These dynamics of power coalesce when art is employed within the church’s worship. While there have been – and remain – justified concerns about the dangers of idolatry, throughout much of the church’s history, the power of art has been appealed to as a means to communicate the gospel message and enable the worship of God.
For example, one need only think of Gregory the Great’s belief that images can serve as “the books of the unlearned,” John of Damascus’s defence of the veneration of icons in Byzantine worship, or Martin Luther’s rejection of iconoclasm and his appeal to the benefits of art: “I would like to see all the arts, especially music, used in the service of Him who made and gave them.” Even those who have expressed greater reservation with regard to the role of art in Christian worship implicitly acknowledge its power. With regard to music, at least, John Calvin thought that this power could be employed to the church’s advantage: “[I]f the singing be tempered to that gravity which is fitting in the sight of God and the angels, it both lends dignity and grace to sacred actions and has the greatest value in kindling our hearts to a true zeal and eagerness to pray.”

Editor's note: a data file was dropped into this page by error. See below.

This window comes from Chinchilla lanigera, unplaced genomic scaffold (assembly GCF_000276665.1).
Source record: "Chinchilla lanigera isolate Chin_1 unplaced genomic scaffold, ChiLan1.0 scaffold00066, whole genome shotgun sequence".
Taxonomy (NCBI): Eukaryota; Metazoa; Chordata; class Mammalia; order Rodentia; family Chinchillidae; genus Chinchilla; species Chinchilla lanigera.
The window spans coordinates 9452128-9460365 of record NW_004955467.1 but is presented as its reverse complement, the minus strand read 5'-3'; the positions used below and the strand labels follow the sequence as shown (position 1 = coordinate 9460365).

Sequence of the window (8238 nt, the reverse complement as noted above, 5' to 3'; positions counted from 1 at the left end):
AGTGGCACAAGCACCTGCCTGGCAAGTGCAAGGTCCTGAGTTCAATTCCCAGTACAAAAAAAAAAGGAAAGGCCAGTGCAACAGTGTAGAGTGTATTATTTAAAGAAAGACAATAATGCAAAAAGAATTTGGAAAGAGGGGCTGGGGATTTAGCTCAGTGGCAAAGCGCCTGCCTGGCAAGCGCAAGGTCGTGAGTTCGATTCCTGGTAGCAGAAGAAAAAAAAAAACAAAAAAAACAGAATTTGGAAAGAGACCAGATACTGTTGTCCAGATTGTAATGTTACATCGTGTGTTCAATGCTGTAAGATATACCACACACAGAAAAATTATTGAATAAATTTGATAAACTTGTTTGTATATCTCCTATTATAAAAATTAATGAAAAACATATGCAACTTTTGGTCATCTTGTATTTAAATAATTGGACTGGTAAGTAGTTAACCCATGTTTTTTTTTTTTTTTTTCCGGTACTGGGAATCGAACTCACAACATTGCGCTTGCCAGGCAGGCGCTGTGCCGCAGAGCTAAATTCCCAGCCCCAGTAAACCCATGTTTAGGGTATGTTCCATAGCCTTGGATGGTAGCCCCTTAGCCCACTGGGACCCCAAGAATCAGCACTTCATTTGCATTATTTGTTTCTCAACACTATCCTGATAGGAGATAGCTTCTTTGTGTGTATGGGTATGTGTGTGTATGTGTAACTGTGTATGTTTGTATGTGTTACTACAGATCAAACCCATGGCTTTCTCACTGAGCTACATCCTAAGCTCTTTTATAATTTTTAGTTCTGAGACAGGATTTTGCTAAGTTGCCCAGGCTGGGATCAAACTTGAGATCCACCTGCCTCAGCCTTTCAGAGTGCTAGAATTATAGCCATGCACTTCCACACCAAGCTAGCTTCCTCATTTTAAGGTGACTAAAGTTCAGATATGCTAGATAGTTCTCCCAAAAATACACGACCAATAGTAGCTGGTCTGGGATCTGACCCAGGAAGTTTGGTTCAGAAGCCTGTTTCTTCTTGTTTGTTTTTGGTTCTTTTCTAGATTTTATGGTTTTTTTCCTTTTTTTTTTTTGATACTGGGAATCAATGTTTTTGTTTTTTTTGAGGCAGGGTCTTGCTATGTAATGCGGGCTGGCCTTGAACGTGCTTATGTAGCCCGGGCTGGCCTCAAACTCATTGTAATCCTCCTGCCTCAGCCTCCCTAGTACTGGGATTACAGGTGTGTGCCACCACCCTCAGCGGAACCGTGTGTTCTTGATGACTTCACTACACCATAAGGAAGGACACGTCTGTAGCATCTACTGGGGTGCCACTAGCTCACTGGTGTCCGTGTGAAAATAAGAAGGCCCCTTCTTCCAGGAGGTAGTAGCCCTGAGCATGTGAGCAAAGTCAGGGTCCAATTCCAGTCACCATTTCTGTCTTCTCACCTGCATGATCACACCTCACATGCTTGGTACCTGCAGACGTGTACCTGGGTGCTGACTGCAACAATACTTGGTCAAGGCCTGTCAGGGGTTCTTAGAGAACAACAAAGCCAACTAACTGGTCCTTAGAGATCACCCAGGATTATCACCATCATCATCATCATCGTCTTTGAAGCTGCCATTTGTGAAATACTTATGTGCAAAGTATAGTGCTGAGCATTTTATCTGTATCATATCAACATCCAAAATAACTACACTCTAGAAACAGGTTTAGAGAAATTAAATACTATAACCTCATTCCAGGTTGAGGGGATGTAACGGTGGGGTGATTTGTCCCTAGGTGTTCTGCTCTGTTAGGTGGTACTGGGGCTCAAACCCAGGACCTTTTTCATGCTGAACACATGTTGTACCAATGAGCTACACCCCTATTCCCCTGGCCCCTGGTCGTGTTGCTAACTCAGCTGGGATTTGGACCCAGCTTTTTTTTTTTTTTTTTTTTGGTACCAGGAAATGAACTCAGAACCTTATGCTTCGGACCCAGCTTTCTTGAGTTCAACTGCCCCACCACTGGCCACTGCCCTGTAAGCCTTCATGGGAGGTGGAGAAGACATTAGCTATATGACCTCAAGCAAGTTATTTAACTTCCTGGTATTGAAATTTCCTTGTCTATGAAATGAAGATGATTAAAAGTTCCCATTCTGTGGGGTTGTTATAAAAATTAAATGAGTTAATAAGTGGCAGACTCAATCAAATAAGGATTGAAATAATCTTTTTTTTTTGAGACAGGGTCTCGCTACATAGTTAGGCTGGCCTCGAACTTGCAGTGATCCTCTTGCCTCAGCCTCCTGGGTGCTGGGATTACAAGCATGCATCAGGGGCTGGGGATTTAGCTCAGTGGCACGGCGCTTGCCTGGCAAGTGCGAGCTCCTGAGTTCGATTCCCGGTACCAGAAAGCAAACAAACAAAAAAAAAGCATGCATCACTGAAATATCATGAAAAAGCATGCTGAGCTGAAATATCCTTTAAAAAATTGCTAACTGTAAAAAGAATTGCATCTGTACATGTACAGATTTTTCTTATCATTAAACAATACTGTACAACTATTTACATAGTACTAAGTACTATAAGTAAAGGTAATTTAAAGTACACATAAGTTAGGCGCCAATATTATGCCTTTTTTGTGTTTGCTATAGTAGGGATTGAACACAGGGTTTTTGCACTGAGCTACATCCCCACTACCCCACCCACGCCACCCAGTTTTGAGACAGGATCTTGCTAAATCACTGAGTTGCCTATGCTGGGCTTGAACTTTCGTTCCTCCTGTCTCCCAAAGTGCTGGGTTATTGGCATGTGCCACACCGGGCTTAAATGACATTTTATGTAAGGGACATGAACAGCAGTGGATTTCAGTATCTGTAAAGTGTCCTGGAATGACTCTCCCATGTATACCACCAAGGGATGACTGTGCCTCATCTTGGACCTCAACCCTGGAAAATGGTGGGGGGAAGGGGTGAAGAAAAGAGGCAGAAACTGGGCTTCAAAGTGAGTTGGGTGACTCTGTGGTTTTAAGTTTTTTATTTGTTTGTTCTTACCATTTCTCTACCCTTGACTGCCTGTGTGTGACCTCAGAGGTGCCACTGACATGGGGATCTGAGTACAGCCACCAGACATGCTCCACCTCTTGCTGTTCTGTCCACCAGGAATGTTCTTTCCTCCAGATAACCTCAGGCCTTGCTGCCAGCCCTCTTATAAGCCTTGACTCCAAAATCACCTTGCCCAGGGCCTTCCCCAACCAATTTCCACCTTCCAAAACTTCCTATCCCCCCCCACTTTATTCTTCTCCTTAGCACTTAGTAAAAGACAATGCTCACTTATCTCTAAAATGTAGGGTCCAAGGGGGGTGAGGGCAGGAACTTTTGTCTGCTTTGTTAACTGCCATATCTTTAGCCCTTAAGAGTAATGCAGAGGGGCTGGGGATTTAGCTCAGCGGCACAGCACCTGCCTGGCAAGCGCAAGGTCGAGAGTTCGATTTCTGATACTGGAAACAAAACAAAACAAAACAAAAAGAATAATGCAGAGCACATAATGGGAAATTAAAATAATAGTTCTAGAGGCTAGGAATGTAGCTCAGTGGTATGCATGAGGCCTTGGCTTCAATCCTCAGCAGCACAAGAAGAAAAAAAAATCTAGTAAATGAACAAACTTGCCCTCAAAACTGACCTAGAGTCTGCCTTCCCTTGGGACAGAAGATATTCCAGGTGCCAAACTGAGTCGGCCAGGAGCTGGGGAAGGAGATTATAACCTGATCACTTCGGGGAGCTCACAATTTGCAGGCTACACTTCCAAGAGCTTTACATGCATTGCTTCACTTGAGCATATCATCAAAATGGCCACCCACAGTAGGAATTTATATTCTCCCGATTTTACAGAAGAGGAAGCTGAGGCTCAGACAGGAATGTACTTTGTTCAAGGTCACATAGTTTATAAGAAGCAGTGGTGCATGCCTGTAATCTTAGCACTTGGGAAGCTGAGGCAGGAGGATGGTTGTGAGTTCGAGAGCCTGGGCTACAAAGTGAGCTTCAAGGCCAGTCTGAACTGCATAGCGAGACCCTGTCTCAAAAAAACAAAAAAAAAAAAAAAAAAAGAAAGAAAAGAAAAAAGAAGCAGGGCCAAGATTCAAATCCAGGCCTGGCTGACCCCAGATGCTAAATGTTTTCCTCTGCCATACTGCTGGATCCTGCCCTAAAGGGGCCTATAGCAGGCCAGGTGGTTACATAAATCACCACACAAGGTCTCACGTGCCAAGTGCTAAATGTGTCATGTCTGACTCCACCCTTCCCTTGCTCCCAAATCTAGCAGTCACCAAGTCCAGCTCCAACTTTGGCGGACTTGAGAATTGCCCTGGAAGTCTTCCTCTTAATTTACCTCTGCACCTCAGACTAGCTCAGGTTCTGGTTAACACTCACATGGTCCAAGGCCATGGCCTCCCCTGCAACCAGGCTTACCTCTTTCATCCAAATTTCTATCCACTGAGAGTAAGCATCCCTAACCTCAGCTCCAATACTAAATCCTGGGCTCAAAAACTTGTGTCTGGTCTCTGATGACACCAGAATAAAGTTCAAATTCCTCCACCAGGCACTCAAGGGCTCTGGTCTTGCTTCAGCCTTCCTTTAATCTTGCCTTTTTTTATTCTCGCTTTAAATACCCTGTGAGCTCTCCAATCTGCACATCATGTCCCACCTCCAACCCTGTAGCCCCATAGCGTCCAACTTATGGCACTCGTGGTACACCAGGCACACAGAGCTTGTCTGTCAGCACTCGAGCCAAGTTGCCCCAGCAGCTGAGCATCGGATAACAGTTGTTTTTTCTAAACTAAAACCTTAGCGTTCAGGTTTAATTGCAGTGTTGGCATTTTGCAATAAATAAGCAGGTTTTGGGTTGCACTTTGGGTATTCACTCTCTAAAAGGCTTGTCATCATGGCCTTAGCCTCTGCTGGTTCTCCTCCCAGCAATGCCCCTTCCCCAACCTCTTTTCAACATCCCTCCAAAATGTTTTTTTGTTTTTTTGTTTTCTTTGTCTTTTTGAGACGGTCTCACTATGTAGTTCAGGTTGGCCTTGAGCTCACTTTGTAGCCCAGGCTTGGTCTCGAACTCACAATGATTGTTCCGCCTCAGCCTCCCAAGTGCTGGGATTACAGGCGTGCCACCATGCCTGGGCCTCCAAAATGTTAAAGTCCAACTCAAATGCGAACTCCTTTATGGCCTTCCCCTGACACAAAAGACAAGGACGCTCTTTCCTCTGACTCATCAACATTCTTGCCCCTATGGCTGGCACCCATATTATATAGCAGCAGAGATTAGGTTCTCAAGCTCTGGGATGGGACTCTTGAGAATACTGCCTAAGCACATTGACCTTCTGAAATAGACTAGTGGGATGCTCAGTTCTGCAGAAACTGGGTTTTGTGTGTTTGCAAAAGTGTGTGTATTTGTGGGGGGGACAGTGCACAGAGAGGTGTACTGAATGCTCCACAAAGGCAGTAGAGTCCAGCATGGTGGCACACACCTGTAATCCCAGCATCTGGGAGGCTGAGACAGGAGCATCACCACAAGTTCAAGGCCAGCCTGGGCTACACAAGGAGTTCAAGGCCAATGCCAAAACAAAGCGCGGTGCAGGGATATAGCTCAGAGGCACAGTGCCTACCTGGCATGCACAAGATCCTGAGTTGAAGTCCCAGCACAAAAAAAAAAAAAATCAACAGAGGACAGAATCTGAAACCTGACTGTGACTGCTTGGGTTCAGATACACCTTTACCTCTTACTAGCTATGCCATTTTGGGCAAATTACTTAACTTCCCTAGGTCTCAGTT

This does not mean, of course, that the power of art has always been used to the church’s benefit. Crouch reflects briefly upon this reality in light of recent trends in contemporary worship: “The granting of the power of amplification to “worship teams” in American Christianity has done more than anything since the Protestant Reformation to undermine congregational song. Once Protestants were known for their lively and joyful corporate singing, but today in many of our largest and most imitated churches the only music worth admiring comes from multithousand-watt sound systems while the vast majority of image bearers in the room sing weakly or not at all.”